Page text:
Many creative people have trouble getting past the state of day-dreaming and actually manifesting their dreams in reality. This is where coherence comes in. A 60w lightbulb only dimly lights a room whereas collecting all of those photons into a single laser beam gives enough power to cut through steel. This is what I call “coalescing the nebulous” and is the single most important aspect to becoming effective at turning creative visualizations into reality. Besides writing, we must focus our efforts with perseverance and organization to manifest our creations.
Living a balanced life.
The effective creative person must learn how to balance themselves. The past is what we evolve from, the present is where we create and the future is what we plan. Many of us tend to focus on one of these more than the other. Having an imbalance here leads to stagnation and spinning one’s wheels. Likewise it is important to balance productivity versus production capability. In other words, taking time from work to sharpen the saw … but also not perpetually “sharpening the saw” either.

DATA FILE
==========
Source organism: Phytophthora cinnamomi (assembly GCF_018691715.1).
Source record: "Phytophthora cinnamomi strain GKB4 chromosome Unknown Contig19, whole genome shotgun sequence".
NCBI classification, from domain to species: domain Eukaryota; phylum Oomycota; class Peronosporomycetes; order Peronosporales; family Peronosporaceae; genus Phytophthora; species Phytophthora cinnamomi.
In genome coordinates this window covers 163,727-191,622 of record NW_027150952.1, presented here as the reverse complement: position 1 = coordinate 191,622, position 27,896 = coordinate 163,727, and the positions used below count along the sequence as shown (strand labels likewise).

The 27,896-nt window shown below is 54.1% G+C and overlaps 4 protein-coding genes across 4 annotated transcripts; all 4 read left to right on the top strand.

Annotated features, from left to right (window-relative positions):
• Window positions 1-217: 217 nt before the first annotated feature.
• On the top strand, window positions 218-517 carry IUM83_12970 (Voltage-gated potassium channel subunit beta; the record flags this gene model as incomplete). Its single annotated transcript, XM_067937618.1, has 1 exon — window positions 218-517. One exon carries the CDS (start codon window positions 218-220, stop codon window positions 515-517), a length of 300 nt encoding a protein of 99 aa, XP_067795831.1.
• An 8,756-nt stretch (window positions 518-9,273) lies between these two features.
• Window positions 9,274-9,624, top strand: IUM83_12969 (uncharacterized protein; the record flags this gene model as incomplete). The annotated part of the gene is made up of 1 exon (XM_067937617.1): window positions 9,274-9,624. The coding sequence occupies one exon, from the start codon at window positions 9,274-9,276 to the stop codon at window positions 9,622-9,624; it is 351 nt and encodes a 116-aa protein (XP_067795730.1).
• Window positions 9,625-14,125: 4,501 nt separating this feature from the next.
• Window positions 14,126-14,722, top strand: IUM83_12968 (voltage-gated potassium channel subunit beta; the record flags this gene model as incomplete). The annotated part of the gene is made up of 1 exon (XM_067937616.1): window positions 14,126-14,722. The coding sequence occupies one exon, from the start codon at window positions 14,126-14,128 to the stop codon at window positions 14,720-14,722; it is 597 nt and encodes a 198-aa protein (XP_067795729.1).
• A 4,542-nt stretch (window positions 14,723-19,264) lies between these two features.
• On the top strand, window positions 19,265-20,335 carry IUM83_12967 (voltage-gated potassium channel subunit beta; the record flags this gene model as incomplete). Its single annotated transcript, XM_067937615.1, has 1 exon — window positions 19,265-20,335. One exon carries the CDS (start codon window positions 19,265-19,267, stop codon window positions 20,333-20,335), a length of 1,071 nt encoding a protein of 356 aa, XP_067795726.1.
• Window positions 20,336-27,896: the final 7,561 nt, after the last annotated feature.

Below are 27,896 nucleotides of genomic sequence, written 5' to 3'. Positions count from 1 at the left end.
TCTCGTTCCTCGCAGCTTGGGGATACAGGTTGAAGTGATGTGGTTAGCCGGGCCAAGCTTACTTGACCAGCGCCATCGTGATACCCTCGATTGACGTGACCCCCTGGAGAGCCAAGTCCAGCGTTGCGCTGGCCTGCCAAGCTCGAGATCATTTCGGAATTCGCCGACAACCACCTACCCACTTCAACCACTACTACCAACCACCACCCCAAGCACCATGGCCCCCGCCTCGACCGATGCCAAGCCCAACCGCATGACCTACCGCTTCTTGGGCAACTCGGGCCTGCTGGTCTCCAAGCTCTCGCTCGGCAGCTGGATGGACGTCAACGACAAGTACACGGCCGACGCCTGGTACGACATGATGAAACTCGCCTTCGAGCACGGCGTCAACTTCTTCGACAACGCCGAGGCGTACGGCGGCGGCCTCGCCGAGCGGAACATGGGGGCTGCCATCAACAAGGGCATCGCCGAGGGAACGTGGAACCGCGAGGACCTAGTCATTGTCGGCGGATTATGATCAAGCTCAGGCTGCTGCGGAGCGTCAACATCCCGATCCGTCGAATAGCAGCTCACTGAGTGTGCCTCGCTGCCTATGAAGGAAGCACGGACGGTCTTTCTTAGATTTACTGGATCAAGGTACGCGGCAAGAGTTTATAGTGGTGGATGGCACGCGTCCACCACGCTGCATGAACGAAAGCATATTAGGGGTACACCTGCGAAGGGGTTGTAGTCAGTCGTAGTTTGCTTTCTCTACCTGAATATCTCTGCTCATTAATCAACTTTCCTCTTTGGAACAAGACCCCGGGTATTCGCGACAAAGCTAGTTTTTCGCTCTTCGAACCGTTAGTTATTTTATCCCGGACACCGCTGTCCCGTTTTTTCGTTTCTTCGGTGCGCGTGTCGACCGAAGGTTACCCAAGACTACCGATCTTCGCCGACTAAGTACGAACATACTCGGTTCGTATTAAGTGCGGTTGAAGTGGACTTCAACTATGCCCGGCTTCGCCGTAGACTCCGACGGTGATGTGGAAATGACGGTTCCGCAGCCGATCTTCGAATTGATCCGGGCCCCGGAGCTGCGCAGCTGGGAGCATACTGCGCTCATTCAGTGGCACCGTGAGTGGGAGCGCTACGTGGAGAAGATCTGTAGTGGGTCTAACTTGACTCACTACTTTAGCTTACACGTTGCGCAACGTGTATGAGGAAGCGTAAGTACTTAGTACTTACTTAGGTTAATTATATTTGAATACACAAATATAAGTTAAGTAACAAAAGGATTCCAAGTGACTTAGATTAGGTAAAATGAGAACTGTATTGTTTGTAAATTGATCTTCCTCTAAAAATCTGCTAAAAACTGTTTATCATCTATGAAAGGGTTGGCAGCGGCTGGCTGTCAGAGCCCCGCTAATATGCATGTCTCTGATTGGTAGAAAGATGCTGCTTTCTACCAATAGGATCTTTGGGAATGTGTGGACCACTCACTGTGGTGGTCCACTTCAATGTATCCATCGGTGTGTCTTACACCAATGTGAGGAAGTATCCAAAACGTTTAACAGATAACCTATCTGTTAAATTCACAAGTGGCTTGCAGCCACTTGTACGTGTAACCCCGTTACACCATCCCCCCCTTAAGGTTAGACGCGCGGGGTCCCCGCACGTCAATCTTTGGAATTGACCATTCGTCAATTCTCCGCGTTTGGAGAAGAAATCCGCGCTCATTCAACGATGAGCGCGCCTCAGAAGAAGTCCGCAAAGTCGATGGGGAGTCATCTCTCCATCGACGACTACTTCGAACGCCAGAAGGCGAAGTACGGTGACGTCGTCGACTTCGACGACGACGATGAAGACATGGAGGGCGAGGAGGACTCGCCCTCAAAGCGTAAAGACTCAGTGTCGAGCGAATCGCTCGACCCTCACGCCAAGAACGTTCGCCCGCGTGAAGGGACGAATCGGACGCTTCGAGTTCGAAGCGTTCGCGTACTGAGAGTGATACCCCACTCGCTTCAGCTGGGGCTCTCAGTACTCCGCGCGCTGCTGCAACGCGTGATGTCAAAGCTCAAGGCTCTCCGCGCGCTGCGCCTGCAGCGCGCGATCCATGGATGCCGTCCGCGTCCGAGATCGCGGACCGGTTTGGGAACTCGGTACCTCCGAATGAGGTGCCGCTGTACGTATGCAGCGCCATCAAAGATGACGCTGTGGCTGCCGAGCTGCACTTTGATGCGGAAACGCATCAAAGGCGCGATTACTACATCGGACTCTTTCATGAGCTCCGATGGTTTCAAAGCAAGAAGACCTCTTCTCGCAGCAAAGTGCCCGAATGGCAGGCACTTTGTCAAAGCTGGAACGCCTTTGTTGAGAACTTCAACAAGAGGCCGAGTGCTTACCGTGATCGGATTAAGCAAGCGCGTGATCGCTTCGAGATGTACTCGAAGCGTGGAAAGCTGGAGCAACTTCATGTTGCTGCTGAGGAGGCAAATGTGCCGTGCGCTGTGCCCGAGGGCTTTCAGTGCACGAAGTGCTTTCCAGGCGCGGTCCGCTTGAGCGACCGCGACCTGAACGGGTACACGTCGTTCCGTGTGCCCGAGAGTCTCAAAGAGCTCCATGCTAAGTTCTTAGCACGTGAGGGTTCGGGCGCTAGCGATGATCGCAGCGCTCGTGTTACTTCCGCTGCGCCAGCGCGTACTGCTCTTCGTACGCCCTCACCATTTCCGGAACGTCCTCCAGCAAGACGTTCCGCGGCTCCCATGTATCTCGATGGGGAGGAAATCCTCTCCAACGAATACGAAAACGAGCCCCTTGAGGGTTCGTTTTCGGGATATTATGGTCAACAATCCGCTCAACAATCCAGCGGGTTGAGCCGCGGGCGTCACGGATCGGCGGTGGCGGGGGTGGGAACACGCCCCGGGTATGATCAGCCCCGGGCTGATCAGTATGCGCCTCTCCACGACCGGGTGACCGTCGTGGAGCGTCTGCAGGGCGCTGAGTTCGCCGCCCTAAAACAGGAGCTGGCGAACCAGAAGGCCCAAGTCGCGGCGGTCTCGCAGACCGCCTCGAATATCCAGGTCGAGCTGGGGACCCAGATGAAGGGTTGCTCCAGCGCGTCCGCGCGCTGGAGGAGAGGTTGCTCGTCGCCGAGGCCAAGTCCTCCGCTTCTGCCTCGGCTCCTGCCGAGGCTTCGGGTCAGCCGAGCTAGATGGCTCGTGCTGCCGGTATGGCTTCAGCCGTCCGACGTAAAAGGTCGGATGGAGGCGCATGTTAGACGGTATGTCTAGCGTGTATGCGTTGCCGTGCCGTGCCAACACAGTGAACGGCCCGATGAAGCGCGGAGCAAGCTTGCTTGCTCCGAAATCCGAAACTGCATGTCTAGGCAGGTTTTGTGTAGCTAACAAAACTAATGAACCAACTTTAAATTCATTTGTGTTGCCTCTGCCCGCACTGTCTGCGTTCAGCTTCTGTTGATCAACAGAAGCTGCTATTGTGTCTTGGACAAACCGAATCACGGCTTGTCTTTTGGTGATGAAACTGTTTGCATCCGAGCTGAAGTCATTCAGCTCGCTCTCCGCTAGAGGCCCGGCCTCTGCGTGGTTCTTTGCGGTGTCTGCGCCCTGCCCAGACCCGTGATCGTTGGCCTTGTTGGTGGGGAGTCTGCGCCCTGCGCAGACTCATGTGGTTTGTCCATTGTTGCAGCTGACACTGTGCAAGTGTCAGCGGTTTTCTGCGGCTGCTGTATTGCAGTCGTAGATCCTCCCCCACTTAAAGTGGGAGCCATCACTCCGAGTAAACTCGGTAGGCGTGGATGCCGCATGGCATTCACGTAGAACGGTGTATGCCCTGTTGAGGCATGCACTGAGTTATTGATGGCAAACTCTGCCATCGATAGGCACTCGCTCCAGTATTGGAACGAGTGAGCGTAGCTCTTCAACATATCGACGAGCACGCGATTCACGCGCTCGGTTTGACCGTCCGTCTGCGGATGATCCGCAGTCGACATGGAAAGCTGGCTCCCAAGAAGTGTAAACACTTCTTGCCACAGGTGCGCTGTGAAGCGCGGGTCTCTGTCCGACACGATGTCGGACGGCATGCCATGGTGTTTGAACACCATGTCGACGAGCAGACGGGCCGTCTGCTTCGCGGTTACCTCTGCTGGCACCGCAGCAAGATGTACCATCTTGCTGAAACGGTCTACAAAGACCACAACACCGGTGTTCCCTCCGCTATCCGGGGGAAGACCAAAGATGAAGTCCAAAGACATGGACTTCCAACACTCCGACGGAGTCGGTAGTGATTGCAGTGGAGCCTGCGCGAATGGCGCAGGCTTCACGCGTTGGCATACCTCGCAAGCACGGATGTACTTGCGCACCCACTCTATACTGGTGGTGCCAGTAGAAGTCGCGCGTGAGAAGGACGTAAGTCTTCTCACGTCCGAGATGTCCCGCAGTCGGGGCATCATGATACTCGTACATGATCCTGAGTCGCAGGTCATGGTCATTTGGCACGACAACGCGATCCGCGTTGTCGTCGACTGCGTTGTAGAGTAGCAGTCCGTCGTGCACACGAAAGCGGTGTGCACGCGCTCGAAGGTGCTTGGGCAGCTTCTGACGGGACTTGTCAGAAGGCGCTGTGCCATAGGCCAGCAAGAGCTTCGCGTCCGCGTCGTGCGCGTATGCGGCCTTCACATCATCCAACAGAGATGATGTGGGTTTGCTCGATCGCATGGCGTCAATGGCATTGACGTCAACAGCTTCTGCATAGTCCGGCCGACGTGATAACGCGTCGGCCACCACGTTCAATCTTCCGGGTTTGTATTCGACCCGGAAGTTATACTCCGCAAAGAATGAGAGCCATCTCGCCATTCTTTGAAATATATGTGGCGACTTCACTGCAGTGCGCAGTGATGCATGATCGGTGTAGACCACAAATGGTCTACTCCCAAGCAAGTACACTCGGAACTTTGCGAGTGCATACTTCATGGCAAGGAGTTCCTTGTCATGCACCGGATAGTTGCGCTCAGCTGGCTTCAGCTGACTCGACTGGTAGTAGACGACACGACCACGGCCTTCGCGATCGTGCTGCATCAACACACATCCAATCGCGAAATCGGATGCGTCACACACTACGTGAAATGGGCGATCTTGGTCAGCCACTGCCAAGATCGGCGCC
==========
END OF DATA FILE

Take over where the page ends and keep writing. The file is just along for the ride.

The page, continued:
Ritual and routine.
One of the ways to actually bring these diverse tools practically in our life is to create daily rituals preferable in the morning and at night. For example writing three pages of anything and everything that comes to mind first thing in the morning will go a long way to resulting in a more focused day. Taking time to intentionally visualize right before sleep can result in the answers you have been looking for. Going for a daily walk as a form of meditation is another way of which to derive creative sustenance and self-awareness.
Meaning and authenticity.
Your creative endeavors should come a place of authenticity. Not so much thinking of what is commercially viable but rather what feels right to you. Remove all restrictions from creative endeavors and that is how you find new solutions, genres, and concepts to make a better world.